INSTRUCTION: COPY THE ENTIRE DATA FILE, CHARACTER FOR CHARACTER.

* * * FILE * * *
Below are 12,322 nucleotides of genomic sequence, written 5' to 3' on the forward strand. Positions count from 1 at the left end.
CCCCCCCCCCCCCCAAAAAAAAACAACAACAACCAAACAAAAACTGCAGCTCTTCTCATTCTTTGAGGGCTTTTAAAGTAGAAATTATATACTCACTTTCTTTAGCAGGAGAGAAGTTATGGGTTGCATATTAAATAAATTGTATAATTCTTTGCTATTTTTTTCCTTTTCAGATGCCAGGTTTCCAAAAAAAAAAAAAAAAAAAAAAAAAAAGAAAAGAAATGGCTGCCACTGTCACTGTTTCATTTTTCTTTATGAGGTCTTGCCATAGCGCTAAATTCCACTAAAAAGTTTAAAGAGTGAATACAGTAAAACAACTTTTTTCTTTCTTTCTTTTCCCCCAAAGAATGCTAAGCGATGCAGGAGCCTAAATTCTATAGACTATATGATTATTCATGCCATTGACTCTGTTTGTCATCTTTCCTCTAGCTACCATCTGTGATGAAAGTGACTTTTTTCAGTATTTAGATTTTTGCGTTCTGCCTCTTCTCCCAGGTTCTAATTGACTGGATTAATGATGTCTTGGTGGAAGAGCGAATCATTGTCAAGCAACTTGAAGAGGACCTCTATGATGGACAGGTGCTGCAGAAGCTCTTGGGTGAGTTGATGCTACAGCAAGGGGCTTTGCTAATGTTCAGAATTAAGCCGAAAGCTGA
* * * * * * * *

Below are 12,322 nucleotides of genomic sequence, written 5' to 3' on the forward strand. Positions count from 1 at the left end.
CCCCCCCCCCCCCCAAAAAAAAACAACAACAACCAAACAAAAACTGCAGCTCTTCTCATTCTTTGAGGGCTTTTAAAGTAGAAATTATATACTCACTTTCTTTAGCAGGAGAGAAGTTATGGGTTGCATATTAAATAAATTGTATAATTCTTTGCTATTTTTTTCCTTTTCAGATGCCAGGTTTCCAAAAAAAAAAAAAAAAAAAAAAAAAAAGAAAAGAAATGGCTGCCACTGTCACTGTTTCATTTTTCTTTATGAGGTCTTGCCATAGCGCTAAATTCCACTAAAAAGTTTAAAGAGTGAATACAGTAAAACAACTTTTTTCTTTCTTTCTTTTCCCCCAAAGAATGCTAAGCGATGCAGGAGCCTAAATTCTATAGACTATATGATTATTCATGCCATTGACTCTGTTTGTCATCTTTCCTCTAGCTACCATCTGTGATGAAAGTGACTTTTTTCAGTATTTAGATTTTTGCGTTCTGCCTCTTCTCCCAGGTTCTAATTGACTGGATTAATGATGTCTTGGTGGAAGAGCGAATCATTGTCAAGCAACTTGAAGAGGACCTCTATGATGGACAGGTGCTGCAGAAGCTCTTGGGTGAGTTGATGCTACAGCAAGGGGCTTTGCTAATGTTCAGAATTAAGCCGAAAGCTGA